Above all, it is necessary to understand well the fundamental grandeur and dignity of prayer. The prayer of every man. And also that of all the praying Church. Thus the Church reaches, in a certain way, as far as prayer. Wherever there is a man who prays.

3. We must pray basing ourselves on this essential concept of prayer. When the disciples asked the Lord Jesus: "Teach us to pray", he answered by pronouncing the words of the prayer 'Our Father', thus creating a concrete and also universal model. In fact, all that can and must be said to the Father is contained in those seven requests, which we know by heart. There is such a simplicity in them, that even a child learns them, and at the same time such a depth, that an entire life can be spent meditating on the meaning of each of them. Is this not so? Does not each of them speak to us, one after the other, of that which is the essential for our existence, turned totally to God, to the Father? Do they not speak to us of our "daily bread", of "forgiveness of our sins as we also forgive those who trespass against us", and of "preservation from temptation" and "deliverance from evil"?

When Christ, responding to the disciples' request "Teach us to pray" pronounces the words of his prayer, he teaches not only the words, but teaches that in our colloquy with the Father there must be total sincerity and full openness. Prayer must embrace everything that is part of our life. It cannot be something supplementary or marginal. Everything must find in it its own voice. Even everything that aggravates us; that we are ashamed of; that by its nature separates us from God. Precisely this above all. It is prayer that always, first and essentially, demolishes the barrier
between us and God, which sin and evil can have put up.

Through prayer all the world must find its right reference: that is, its reference to God: my interior world and also the objective world, the one in which we live, and thus as we know it. If we convert to God, everything in us is turned towards him. Prayer is the expression of such a turning towards God; and it is, at the same time, our continual conversion: our life. Holy Scripture says: "For as the rain and the snow / come down from heaven and do not return on high / without having irrigated the earth, / without having made it fruitful and sprout / so as to give seed to the sower and bread to the eater / thus shall it be of the word that comes from my mouth: / it shall not return to me without effect, / without having performed that which I desire / and without having accomplished that for which I sent it" (Is 55, 10-11).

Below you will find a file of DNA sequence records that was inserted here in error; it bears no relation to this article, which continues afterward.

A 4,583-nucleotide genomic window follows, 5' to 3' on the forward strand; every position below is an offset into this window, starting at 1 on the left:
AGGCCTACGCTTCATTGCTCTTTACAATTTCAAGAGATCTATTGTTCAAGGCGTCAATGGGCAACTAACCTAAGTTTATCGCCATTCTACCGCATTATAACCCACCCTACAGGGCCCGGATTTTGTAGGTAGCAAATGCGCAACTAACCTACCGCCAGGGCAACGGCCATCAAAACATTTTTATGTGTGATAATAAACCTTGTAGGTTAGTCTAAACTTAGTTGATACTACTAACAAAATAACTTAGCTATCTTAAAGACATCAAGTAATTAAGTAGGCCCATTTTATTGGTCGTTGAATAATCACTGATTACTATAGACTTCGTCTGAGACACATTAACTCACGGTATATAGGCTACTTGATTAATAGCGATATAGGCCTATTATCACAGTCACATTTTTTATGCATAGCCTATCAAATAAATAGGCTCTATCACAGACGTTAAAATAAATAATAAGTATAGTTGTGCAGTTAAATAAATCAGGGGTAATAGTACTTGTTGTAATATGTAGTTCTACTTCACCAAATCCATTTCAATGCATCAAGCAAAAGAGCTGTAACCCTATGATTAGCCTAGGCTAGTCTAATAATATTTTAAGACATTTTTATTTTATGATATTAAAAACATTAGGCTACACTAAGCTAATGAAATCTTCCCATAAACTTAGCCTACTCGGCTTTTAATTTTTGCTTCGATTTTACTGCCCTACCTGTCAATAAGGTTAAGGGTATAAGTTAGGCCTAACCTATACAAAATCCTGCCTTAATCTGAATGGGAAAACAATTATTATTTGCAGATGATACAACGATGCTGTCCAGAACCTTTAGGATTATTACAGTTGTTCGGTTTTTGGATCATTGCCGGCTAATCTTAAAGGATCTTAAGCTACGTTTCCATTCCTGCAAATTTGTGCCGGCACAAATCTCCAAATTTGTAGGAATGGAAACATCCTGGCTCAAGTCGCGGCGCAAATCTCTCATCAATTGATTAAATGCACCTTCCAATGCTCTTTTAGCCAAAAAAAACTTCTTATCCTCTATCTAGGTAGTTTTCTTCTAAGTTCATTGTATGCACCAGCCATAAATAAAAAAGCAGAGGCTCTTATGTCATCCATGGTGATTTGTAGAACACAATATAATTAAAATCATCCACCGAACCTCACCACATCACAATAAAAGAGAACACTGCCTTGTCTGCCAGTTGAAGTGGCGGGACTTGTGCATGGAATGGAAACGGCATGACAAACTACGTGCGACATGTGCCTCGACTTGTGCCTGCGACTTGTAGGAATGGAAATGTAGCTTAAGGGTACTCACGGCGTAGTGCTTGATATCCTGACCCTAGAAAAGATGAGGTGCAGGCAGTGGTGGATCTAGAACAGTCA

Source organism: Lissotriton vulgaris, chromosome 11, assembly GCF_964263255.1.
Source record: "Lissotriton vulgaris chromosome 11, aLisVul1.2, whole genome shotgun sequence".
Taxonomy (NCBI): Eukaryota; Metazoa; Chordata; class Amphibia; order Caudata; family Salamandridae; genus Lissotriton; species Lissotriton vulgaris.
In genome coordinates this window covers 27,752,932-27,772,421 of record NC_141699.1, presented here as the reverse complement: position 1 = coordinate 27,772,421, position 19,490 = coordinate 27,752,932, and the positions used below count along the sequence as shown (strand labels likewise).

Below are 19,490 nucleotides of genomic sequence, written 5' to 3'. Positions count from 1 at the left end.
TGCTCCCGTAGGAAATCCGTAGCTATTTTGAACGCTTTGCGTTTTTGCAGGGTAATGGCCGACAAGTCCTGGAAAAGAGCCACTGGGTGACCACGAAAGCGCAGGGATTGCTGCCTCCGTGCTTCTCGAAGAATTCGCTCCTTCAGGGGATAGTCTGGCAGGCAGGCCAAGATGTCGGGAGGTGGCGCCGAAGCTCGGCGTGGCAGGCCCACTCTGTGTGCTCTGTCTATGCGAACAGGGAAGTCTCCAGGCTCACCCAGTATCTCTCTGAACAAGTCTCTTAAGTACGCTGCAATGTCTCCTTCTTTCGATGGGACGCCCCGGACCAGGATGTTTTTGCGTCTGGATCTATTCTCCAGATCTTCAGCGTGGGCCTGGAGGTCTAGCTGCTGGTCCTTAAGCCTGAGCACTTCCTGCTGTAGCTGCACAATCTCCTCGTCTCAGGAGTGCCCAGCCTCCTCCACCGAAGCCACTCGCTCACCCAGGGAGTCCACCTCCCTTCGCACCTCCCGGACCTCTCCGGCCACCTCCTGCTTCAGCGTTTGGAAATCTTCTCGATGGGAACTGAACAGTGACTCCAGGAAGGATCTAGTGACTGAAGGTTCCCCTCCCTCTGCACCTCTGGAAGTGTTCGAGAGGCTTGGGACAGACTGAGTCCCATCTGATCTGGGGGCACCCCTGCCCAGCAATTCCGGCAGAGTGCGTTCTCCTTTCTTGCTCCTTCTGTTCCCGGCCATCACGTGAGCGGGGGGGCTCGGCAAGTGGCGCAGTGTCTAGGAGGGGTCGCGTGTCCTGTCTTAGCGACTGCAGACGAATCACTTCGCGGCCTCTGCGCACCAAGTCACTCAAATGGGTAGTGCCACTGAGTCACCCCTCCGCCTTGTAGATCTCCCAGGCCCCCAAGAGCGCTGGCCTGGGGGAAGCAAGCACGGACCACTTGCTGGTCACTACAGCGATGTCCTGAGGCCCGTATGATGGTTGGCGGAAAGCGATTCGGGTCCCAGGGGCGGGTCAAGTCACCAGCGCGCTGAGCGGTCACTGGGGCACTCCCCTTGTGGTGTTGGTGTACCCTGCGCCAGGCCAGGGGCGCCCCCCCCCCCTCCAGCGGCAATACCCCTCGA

Prayer is the way of the Verb who embraces everything. The way of the eternal Verb who traverses the depth of so many hearts; who leads back to the Father all that which in Him has its origin.

Prayer is the sacrifice of our lips (cf Heb 13, 15). It is, as St Ignatius of Antioch writes (cf Letter to the Romans, VII, 2), "Living water that murmurs within us and says: come to the Father."

With my Apostolic Blessing."


"Quiero ahora saludar con especial afecto a los superiores y sacerdotes del Pontificio Colegio Español de Roma, exhortándoles vivamente a continuar la tradición secular de la Iglesia de España de mantener siempre una estrecha comunión de sentimientos con la Sede de Pedro y con el Vicario de Cristo.

Unter den deutschsprachigen Gruppen grüße ich herzlich die anwesenden Diakone aus der Erzdiözese Paderborn sowie die Hausleitung und Alumnen des Bischöflichen Priesterseminars Mainz. Ich begleite euren Weg zum Priestertum mit meinem Gebet und besonderen Segen.

I wish to extend a special greeting to the disabled students of the Open University Students’ Association in England, together with those who assist them. Keep in mind that the efforts you make to overcome any disadvantage and to be of service to other are of great value. And remember always the part God our Father has in your lives, how close he is to you, and how much he loves each one of you.

Il mio animo si apre ora, con paterna tenerezza, a quanti tra voi soffrono a causa della malattia: sappiate che non siete soli nel calvario in cui siete incamminati per un misterioso disegno, la Chiesa tutta soffre con voi in fraterna, solidale partecipazione al vostro dramma che vi affligge. Voi, a vostra volta, sappiate rivolgervi nelle prove dolorose a Colui che ha vinto la sofferenza con la propria croce e offrire a lui il dono del vostro pianto e delle vostre lacrime, che così non cadranno invano, ma saranno redentrici dell’umanità. Vi assista sempre la mia Benedizione.

A voi sposi novelli, che avete iniziato una nuova vita sotto il segno benedicente del Signore per rendere sacro e indistruttibile il vostro amore coniugale, auspico di cuore che possiate sentire sempre più la bellezza della gioia cristiana, vissuta nelle vostre famiglie in piena concordia e armonia, a imitazione della Famiglia di Nazaret. A questo fine vi benedico di gran cuore."